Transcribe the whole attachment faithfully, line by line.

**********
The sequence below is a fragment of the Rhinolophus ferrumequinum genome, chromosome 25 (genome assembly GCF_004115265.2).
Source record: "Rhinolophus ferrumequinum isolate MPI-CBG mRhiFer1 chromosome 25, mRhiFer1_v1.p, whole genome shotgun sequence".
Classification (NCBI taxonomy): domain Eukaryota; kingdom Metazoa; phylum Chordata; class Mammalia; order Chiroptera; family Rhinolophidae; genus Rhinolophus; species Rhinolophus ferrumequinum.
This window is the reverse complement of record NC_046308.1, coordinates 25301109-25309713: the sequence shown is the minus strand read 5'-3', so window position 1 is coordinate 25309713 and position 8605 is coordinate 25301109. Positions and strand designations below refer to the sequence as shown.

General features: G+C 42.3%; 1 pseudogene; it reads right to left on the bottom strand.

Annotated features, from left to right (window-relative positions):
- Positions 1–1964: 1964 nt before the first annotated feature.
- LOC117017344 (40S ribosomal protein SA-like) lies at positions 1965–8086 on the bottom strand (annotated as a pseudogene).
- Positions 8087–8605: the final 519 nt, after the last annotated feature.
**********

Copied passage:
The sequence below is a fragment of the Rhinolophus ferrumequinum genome, chromosome 25 (genome assembly GCF_004115265.2).
Source record: "Rhinolophus ferrumequinum isolate MPI-CBG mRhiFer1 chromosome 25, mRhiFer1_v1.p, whole genome shotgun sequence".
Classification (NCBI taxonomy): domain Eukaryota; kingdom Metazoa; phylum Chordata; class Mammalia; order Chiroptera; family Rhinolophidae; genus Rhinolophus; species Rhinolophus ferrumequinum.
This window is the reverse complement of record NC_046308.1, coordinates 25301109-25309713: the sequence shown is the minus strand read 5'-3', so window position 1 is coordinate 25309713 and position 8605 is coordinate 25301109. Positions and strand designations below refer to the sequence as shown.

General features: G+C 42.3%; 1 pseudogene; it reads right to left on the bottom strand.

Annotated features, from left to right (window-relative positions):
- Positions 1–1964: 1964 nt before the first annotated feature.
- LOC117017344 (40S ribosomal protein SA-like) lies at positions 1965–8086 on the bottom strand (annotated as a pseudogene).
- Positions 8087–8605: the final 519 nt, after the last annotated feature.